“I sort of joked about it when we were making the film that it’s almost as if you're attacking the actual audience you want to come and see it and that probably isn't a good idea. But it is meant to be shot like an epic film.”

I ask if he looked at any epic desert movies for inspiration, but he says he tries to keep any chat about influences on the down-low these days after once mentioning Robert Bresson while promoting his second film Calvary. “We had a great screening at Sundance and immediately after it a critic went on Twitter and said, ‘He’s no Bresson’. And I thought, ‘Wow. You c***!’”

He roars with laughter, then tells me anyway the big influence on The Forgiven was Michelangelo Antonioni’s The Passenger, one of his favourite movies. “Not that I got anywhere close, but that’d be the big one.

“But the other thing is,” he continues, “I'm getting sick and tired of directors who reference other films. That just bores me now. I’m not saying I’ve not done it. But as you make more films, shouldn’t all the images you come up with be images you come up with? You know, for good or ill? I don’t get the point of referencing Hitchcock or referring to De Palma, or whoever. All you’re saying is ‘I watched that film.’

“I’m not going to mention Edgar Wright,” he adds with a laugh.

He also seems bored with people comparing him and his brother. “We’ve got similar tastes, but it’s not like we ever collaborated.”

Indeed, McDonagh was actually the first to make inroads into the film business in the early 2000s when he was hired to write the script for Australian outlaw movie Ned Kelly, an early star vehicle for the late Heath Ledger. “It didn’t turn out how I wanted, which was a good thing and a bad thing,” he says now. “Working Title [the film’s production company] paid me a lot of money, so I spent a lot of years just lazing around, which I was happy to do. But once you've had a script made and you didn’t appreciate the film that was made, it forces you to control your work."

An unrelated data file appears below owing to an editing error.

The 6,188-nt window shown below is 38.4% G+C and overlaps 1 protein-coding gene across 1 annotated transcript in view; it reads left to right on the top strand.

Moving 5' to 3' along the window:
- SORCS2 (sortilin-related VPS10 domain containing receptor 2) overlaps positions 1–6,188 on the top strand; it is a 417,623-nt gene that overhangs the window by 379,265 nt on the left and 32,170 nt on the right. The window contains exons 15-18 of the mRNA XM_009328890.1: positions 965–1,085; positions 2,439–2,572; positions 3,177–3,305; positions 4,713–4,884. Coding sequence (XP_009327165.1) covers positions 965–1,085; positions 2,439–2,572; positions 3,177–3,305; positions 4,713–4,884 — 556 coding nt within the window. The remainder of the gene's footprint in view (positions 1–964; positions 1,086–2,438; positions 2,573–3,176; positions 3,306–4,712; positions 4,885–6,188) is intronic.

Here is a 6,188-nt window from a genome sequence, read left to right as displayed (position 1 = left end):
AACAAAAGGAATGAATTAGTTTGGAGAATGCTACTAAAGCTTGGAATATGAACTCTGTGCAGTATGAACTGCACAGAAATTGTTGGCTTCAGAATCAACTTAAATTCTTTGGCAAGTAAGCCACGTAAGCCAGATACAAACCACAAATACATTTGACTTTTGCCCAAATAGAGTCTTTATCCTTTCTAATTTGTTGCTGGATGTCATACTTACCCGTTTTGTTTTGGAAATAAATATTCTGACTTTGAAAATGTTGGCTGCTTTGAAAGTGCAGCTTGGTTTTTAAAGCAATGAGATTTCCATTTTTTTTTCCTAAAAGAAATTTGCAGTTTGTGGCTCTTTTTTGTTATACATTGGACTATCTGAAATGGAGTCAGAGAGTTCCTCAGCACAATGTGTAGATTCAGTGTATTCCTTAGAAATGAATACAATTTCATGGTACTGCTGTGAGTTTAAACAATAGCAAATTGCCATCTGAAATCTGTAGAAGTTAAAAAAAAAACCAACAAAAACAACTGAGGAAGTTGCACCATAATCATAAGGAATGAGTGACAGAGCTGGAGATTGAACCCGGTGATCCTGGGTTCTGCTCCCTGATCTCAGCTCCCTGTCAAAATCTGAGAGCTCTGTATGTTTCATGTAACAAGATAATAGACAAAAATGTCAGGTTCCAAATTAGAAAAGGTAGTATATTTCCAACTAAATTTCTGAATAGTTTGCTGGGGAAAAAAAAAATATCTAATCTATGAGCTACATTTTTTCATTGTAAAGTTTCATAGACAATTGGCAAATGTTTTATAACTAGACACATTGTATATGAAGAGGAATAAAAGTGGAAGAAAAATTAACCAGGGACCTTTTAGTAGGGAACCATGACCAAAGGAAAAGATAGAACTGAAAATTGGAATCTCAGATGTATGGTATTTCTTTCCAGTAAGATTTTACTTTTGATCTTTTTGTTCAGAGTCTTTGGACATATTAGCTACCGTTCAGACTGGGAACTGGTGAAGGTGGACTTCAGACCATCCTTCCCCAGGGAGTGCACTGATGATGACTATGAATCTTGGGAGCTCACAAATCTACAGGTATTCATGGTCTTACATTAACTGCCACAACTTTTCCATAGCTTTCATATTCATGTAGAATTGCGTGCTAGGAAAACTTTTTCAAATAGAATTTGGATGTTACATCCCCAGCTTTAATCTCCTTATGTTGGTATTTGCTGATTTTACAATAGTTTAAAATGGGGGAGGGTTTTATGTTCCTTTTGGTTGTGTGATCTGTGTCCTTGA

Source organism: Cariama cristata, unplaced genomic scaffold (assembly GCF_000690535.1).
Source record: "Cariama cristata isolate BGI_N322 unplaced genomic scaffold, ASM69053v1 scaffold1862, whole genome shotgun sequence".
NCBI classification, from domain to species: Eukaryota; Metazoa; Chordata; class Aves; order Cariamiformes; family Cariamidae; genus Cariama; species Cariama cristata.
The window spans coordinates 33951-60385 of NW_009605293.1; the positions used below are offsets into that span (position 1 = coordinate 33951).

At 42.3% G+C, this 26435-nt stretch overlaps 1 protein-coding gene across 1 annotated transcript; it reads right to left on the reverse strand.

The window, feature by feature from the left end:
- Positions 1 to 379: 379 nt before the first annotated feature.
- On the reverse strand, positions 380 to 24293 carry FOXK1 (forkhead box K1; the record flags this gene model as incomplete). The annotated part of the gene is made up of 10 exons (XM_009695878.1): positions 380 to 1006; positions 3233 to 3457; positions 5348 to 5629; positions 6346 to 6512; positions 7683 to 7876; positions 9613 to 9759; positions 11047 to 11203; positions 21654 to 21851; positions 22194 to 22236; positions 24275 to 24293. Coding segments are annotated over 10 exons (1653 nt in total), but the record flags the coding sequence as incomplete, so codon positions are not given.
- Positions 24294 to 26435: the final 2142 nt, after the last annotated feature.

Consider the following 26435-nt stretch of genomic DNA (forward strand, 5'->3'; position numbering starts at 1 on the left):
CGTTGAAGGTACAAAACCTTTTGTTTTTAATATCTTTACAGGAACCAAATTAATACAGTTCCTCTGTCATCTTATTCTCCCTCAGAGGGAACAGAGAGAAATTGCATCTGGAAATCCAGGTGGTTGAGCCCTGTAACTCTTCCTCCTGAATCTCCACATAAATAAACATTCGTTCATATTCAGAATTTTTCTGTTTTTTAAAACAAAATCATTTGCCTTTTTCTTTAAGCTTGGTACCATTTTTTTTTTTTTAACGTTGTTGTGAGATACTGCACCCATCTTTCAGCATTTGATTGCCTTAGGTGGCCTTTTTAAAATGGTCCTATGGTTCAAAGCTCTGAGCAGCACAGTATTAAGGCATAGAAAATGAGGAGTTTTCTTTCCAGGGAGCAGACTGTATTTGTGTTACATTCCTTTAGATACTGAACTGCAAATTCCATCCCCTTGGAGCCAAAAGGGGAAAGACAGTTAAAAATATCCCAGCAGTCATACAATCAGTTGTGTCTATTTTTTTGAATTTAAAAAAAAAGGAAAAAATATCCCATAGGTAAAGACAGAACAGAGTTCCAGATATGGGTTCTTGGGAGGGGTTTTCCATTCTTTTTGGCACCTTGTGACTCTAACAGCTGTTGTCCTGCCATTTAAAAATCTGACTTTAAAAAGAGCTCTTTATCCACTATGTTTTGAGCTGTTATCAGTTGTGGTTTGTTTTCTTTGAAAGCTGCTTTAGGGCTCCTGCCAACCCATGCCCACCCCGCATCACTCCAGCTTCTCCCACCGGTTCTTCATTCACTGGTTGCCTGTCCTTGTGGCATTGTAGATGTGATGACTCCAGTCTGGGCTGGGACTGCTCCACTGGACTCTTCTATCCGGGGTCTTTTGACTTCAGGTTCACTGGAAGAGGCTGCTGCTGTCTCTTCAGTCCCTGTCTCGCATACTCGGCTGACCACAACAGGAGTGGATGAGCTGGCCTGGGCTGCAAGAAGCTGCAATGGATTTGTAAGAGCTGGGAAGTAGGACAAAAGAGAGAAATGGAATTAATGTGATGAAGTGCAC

He’s planning to return to Australia for his next film, an Outback thriller called Fear is the Rider starring Mad Max: Fury Road’s Abbey Lee and one of the co-stars of The Forgiven, Christopher Abbot. The film itself is an adaptation of the book by Kenneth Cook, more famous for writing the source novel for Wake in Fright. “That’s probably the best Australian film of all time. Well that or Picnic at Hanging Rock.” He’s flying out to scout locations in September. “But we’re making an independent film and you never know what’s going to happen. The Forgiven almost fell apart four weeks before shooting. With independent film you never know when the money’s going to fall out. It’s just fingers crossed all the time.”

The Forgiven screens at the Edinburgh International Film Festival on 17 August and is on general release from 2 September. For tickets, visit www.edfilmfest.org.uk